Linton store's new home delivery service is already helping scores of Haverhill households
The owners of a convenience store in Linton have said the demand for a new home delivery service it has launched has been “unbelievable”.
Sweet Talk News in the High Street is one of 20 shops across East Anglia owned by Ajay Joseph and his wife Thushara, many of them being franchises bearing names like Budgens, Spar or Nisa.
Two weeks ago they launched a new website (sweettalkonline.com) specifically to enable them to help serve customers with home delivery orders that can be placed online, or for those who are computer-free over the phone or even by text.
Delivery charges are waived for anyone aged over 70 and for NHS staff and if any item requested cannot be found in the store nearest to where the customer lives, they are sourced from another store in the group, and even from some convenience stores not owned by Ajay.
Hundreds of deliveries have already been made, often utilising the network of volunteer groups in various communities that have been formed to help those less mobile - such as the self-isolating - because of the coronavirus crisis.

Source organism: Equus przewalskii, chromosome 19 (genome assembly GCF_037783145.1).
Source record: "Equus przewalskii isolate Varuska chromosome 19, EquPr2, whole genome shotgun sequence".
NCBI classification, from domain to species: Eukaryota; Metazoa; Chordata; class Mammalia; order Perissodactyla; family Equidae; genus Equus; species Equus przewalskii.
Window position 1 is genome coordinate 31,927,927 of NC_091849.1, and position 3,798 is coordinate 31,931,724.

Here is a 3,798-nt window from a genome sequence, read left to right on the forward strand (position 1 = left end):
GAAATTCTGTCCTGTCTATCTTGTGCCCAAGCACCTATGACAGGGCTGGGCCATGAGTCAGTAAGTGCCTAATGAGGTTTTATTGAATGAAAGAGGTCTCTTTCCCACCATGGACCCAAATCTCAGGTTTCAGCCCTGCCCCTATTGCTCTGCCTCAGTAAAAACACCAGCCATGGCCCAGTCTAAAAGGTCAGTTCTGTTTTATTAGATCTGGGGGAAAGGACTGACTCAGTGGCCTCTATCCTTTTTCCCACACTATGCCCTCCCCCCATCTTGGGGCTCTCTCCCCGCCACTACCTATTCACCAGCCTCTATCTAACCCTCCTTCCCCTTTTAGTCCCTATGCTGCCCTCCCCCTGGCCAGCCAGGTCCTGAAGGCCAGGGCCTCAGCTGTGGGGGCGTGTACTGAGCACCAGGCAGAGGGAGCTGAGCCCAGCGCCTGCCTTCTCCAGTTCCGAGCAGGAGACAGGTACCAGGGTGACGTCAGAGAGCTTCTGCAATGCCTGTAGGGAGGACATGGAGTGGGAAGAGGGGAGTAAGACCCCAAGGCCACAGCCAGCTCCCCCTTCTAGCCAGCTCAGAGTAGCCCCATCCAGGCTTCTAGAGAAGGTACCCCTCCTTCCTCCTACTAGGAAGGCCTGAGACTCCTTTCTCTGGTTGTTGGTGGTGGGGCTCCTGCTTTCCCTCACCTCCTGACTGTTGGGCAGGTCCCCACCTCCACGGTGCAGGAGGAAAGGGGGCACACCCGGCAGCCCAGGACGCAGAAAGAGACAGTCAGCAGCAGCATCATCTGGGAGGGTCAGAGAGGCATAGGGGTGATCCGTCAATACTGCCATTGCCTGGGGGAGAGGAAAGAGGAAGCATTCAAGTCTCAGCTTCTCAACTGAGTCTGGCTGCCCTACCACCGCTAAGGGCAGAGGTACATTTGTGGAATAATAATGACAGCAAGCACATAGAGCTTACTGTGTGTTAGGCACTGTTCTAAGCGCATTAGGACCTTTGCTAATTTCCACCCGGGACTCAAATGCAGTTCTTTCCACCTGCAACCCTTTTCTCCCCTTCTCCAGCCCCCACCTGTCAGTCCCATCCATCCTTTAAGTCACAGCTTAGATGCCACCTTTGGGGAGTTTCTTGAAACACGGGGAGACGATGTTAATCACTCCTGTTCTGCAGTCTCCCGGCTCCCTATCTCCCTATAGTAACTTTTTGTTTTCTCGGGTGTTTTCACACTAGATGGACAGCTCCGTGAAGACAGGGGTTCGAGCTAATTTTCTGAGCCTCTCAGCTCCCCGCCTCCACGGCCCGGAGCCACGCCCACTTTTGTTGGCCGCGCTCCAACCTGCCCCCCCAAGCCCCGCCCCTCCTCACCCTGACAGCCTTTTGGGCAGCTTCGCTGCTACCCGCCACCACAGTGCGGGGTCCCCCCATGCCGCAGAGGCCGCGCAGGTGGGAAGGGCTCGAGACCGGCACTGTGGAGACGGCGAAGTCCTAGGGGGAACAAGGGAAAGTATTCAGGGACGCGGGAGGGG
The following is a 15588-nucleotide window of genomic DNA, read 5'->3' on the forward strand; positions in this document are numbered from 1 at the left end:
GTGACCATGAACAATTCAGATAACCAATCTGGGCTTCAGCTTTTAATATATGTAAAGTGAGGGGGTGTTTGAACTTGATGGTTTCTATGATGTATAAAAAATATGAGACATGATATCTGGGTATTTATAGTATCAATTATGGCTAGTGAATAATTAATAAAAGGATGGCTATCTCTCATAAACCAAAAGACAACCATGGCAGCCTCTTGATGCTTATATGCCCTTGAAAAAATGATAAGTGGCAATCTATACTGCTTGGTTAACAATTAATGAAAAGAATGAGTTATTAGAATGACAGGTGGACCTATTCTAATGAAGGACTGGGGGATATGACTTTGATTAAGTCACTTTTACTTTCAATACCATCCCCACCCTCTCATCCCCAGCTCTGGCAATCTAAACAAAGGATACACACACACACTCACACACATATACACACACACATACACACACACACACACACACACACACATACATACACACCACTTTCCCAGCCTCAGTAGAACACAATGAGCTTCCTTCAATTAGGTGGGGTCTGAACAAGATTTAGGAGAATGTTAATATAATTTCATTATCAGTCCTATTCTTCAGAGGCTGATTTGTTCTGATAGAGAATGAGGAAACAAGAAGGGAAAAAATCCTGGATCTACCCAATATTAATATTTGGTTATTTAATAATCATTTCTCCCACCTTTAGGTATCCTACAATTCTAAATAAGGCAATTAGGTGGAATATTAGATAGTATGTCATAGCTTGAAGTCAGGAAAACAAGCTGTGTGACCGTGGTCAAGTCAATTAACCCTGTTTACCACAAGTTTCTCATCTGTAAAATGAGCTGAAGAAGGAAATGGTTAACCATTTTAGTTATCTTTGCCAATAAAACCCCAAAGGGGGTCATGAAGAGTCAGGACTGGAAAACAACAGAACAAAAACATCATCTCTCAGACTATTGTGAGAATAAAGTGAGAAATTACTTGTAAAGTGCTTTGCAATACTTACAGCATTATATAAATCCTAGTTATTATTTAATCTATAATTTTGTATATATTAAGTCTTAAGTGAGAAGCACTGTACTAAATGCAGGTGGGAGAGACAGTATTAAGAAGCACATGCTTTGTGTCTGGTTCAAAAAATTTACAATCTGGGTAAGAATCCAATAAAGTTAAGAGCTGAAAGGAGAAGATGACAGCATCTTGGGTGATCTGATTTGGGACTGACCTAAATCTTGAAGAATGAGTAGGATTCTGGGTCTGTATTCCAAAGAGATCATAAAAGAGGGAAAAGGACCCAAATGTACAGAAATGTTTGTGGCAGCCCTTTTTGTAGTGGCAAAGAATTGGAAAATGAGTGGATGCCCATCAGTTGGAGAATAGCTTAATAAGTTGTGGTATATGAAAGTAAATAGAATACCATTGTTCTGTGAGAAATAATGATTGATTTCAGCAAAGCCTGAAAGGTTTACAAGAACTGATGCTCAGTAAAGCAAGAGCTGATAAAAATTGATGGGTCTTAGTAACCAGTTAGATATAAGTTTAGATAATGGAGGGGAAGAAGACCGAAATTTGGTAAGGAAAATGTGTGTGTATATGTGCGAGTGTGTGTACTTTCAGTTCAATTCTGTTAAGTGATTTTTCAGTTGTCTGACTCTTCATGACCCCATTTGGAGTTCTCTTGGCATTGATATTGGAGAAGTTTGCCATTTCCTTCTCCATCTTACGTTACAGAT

Speaking on Monday, Ajay said: “The demand is enormous, it’s unbelievable how many people need this service and help.
“We have done over 100 deliveries in the last three days in Haverhill and that has all come from the Spar in Stapleford.
“The shop in Linton is only coping with the orders for Linton because it is too small to do it for any others.”
Customers who place on order will get a call back to make sure everything that they want is available, or not, and to see if any changes need to be made to the order before any payment is requested.
Not taking payment at the initial point of contact also enables people to place orders on behalf of someone else.
Payment is done over the phone using bank cards, although cash or cheques can be accepted if necessary and the order is left outside the customers door to maintain social distancing.
The new initiative is also helping keep the business afloat, as Ajay explained: “We just started this because of the crisis and also because many of our high street shops have no footflow. People are not walking in. We have the choice to do home deliveries or not survive.”
More by this authorSteve Barton